By partnering with these schools, we are in effect expanding our society’s creative class—helping more people understand what a career in creativity is all about, inspiring more of them to consider advertising as a promising career opportunity and to understand all the ways they can be a part of a creative industry. Showing a student that his passion for social media can lead to a career or that the gamer playing video games could turn her interest into a life of building digital experiences for others is one of the most important aspects of these programs.
By next year, almost 1,000 ninth through 12th grade students will be studying advertising and marketing. At the same time, the MECA students will also be entering the community college part of their six-year program. They follow a regular high school curriculum—yes, with algebra, English and science—along with an additional specialty in marketing, advertising and design. Their curriculum includes soft skills such as presenting and storytelling; by their junior year, they are certified in Microsoft Office and Adobe Creative. For six years, the students will study not only every part of the agency and advertising ecosystem, but skills that will serve them in any creative field.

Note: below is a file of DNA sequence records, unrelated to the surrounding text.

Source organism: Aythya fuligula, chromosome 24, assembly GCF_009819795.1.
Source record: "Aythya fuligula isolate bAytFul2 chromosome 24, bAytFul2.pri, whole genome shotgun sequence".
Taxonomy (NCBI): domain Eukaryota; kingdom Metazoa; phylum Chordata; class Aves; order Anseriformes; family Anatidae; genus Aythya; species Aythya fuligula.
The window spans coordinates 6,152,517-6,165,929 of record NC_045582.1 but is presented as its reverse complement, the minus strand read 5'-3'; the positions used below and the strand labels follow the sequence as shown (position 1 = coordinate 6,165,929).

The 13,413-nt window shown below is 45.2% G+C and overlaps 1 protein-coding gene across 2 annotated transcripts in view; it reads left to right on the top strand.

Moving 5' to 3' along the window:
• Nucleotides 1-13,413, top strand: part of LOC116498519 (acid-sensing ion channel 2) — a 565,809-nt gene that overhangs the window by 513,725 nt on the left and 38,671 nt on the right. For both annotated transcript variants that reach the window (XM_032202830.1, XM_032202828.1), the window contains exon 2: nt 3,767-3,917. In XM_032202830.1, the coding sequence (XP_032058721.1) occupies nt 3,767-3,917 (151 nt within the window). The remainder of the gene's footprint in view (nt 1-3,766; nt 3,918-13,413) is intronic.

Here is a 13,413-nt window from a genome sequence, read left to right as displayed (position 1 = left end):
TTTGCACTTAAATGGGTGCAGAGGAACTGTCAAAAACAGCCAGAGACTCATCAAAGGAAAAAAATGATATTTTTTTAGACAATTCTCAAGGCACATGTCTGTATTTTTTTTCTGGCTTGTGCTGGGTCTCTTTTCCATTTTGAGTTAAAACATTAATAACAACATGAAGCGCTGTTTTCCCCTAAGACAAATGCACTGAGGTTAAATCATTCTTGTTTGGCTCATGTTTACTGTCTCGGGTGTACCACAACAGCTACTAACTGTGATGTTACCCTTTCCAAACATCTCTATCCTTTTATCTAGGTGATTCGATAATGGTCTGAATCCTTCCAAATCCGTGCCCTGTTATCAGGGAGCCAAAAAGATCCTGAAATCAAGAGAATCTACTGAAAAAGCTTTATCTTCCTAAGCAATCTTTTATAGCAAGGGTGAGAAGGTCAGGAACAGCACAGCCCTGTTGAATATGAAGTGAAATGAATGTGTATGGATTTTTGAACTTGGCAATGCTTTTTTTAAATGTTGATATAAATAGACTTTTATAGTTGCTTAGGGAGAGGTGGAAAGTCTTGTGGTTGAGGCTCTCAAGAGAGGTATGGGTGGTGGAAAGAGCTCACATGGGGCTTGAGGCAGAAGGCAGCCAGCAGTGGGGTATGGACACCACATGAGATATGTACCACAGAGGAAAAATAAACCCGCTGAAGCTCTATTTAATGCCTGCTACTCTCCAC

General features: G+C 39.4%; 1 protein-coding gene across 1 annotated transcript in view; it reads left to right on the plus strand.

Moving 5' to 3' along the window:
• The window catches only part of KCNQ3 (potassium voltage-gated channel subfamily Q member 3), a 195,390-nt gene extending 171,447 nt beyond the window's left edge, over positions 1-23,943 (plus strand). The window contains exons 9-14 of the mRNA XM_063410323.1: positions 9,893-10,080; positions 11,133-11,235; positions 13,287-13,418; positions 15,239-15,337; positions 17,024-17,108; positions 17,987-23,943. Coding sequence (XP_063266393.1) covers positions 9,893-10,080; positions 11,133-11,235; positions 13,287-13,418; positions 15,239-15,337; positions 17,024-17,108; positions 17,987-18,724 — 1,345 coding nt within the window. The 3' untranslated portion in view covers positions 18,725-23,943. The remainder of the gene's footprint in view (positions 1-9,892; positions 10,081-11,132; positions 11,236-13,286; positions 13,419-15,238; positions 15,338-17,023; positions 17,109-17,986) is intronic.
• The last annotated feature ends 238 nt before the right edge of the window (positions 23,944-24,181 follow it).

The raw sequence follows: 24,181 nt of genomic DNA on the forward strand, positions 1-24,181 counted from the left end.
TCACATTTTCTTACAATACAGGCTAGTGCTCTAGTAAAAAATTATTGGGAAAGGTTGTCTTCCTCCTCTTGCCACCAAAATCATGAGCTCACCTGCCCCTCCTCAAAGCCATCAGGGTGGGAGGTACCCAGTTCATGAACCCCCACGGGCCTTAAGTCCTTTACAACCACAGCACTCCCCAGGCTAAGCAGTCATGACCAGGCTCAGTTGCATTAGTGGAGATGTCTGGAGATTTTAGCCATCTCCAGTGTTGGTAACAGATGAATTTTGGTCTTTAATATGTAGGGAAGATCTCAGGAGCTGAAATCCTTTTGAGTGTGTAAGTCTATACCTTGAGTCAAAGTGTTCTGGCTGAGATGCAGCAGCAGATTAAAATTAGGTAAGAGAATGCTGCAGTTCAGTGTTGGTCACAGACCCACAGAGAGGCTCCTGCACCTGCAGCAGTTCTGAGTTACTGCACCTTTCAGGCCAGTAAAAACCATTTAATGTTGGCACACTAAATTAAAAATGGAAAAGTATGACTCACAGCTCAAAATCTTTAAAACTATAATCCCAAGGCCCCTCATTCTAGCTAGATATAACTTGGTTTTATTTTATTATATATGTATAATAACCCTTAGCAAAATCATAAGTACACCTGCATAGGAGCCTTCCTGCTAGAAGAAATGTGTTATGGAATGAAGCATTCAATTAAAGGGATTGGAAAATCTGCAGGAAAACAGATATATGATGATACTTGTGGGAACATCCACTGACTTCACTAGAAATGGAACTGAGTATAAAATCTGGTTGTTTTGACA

While a handful of individual companies have supported some schools, IAM and MECA are the first public schools in the U.S. to earn the support of an entire industry. The 4A’s uniquely offers this support by helping to create the advertising curriculum, teaching the classes, bringing students to agencies and creating mentorship and internship programs. Additionally, we are bringing in marketing clients such as Spotify and Reebok to introduce real-world briefs for the students to solve. This reinforces that the opportunity in our industry is to create work alongside brands that people love and impact our popular culture on a daily basis.
The students who chose to come to these schools have an interest in what we do, and we have a vested interest in keeping them engaged, sharing the excitement of our field and sharing our experiences. They matter more than ever—either as our future communications colleagues or our future customer population—and the more we can connect with them now, the better we will all be for it.
View Original Article HERE